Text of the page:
Take the 2-minute tour ×
Stack Overflow is a question and answer site for professional and enthusiast programmers. It's 100% free, no registration required.

I coded a function. It gets 1 string and 1 character that entered. Character is start point and it prints as from this character. But my code gives 2 errors. Can you help me?

#include <stdio.h>

char * mystrchr(const char * from, char c)
{
    int i;
    for(i=0; from[i]!='\0'; i++)
        if(from[i]==c)

    return (const *)from+i;

return 0;
}

int main()
{
    char *a;

    a=mystrchr("asdfg","d" );

    printf("%s", a);

return 0;
}

Note: One of warnings doesn't fit on title. Therefore, I wrote there:

Passing argument 2 of 'mystrchr' makes integer from pointer without a cast [enabled by default]

share|improve this question
    
return from incompatible pointer type is because (const *) casts to const int* (implicit int rule, C89). –  Daniel Fischer Jan 4 '13 at 20:37

4 Answers 4

#include <stdio.h>

char * mystrchr(const char * from, char c) {
   int i;
   for(i=0; from[i]!='\0'; i++)
      if(from[i]==c)
         return from+i;
   return 0;
}

int main() {
    char *a;
    a=mystrchr("asdfg",'d' );
    printf("%s", a);
    return 0;
}
share|improve this answer
    
ohhh! How I can't see! :) thanks all of you. –  user1946383 Jan 4 '13 at 17:58
    
Why did you remove the const? –  David Heffernan Jan 4 '13 at 18:39
    
That was just by mistake. Edited the Original post. –  Vallabh Patade Jan 5 '13 at 3:30

Passing argument 2 of 'mystrchr' makes integer from pointer without a cast

So you're passing a pointer ("d" is of type char [2] and it decays into char * when passed to a function), but the function expects a char, which is an integral type.

Fix: change

mystrchr("asdfg", "d");

to

mystrchr("asdfg", 'd');

(notice the single quotes around 'd' - single quotes denote a char, whereas double quotes denote string literals.)

share|improve this answer
    
ohhh! How I can't see! :) thanks all of you. –  user1946383 Jan 4 '13 at 18:00

You can get rid of one warning using single quotes for 2nd parameter. you are passing "d" pass 'd' in single quotes. like this : mystrchr("asdfg", 'd');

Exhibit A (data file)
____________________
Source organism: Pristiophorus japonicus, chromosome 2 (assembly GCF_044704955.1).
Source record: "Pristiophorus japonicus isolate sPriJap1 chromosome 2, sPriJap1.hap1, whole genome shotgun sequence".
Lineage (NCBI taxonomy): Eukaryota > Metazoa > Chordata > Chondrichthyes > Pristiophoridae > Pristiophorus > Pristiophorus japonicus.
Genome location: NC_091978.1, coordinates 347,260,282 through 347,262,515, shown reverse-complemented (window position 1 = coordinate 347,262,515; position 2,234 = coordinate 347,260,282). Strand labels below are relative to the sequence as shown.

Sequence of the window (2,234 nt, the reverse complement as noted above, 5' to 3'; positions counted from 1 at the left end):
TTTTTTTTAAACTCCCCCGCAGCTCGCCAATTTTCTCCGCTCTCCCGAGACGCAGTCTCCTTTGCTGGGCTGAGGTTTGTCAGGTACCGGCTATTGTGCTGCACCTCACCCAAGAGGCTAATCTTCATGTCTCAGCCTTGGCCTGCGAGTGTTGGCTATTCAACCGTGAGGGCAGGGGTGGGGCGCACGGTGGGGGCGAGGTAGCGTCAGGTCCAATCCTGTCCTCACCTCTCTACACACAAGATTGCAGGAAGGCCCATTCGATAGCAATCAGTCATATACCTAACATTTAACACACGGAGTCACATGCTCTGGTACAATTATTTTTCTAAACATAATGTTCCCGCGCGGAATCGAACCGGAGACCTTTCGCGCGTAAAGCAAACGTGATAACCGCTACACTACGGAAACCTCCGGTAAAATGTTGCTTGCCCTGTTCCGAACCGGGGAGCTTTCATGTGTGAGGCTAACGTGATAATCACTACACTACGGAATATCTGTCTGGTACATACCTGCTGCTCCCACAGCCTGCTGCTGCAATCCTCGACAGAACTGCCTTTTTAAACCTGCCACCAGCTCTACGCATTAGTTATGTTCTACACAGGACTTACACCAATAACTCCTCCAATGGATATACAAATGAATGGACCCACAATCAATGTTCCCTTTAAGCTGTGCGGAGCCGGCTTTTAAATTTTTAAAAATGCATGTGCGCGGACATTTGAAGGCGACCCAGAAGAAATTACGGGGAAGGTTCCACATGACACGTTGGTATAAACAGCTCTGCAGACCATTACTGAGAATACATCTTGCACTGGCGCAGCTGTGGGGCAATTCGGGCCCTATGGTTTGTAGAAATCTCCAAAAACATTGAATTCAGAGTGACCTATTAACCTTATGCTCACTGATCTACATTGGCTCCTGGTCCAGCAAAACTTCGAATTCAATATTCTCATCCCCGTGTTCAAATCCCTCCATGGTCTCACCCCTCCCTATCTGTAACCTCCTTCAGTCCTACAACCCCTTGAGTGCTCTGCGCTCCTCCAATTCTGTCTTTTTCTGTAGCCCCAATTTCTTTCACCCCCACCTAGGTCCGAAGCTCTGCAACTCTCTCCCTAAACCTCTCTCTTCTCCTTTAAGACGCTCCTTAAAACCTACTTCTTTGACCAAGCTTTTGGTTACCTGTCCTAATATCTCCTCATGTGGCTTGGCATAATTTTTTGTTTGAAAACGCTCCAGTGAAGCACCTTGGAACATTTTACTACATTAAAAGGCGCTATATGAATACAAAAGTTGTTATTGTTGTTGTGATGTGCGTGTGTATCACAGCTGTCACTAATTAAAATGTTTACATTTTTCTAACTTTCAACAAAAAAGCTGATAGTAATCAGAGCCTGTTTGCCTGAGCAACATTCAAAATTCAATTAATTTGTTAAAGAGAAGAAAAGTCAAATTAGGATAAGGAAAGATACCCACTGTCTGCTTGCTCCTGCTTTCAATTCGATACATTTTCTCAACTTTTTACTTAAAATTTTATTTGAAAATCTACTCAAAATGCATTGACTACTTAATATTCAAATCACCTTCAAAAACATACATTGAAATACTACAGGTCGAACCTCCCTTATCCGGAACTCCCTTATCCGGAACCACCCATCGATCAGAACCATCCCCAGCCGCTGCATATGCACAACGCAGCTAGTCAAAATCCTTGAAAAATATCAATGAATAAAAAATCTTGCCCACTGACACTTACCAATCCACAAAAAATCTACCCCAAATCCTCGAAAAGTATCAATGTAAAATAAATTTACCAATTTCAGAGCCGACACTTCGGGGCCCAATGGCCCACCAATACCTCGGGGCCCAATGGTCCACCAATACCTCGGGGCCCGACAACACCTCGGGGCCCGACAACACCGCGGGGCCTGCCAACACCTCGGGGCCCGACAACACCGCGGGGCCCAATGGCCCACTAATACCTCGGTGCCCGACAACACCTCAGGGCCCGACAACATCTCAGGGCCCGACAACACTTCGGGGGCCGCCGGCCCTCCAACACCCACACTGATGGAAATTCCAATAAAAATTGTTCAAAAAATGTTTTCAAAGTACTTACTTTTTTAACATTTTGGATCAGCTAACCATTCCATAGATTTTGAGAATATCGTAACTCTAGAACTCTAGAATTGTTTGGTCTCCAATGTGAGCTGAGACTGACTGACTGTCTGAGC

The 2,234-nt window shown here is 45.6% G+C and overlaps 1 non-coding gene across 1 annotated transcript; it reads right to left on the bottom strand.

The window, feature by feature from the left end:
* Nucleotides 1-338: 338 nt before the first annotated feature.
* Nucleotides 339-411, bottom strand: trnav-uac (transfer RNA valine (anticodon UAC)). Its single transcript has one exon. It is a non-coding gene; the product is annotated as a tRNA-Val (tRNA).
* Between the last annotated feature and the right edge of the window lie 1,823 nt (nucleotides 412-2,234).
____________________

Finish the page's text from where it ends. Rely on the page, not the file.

"d" is char* type while you are accepting the argument in function definition as char only hence the warning.

Also change the code return (const *)from+i; to return from+i; no need to typecast here.

since a is char* type and you are returning const char * type and assigning const char* to char* so You are getting Incompatible pointer type Warning message

share|improve this answer
    
ohhh! How I can't see! :) thanks all of you. –  user1946383 Jan 4 '13 at 18:01

Your function is declared like this

char *mystrchr(const char *from, char c)

and is designed to return a non-const pointer into the middle of the const from string. You must not cast const data to non-const. So you should declare your function like this:

const char *mystrchr(const char *from, char c)

At which point you can remove the cast in your return statement.

return from+i;

The function would arguably be simpler if it used pointers to iterate:

const char *mystrchr(const char *from, const char c)
{
    for (const char *p = from; *p; p++)
        if (*p == c)
            return p;
    return 0;
}

The other problem is that the literal "d" is a null-terminated C string literal rather than char. You need to use 'd' to specify a char literal.

share|improve this answer
    
ohhh! How I can't see! :) thanks all of you. –  user1946383 Jan 4 '13 at 18:01
    
@user1946383 You should pick what you feel to be the best answer and accept it. –  David Heffernan Jan 4 '13 at 18:04

Your Answer

 
discard

By posting your answer, you agree to the privacy policy and terms of service.

Not the answer you're looking for? Browse other questions tagged or ask your own question.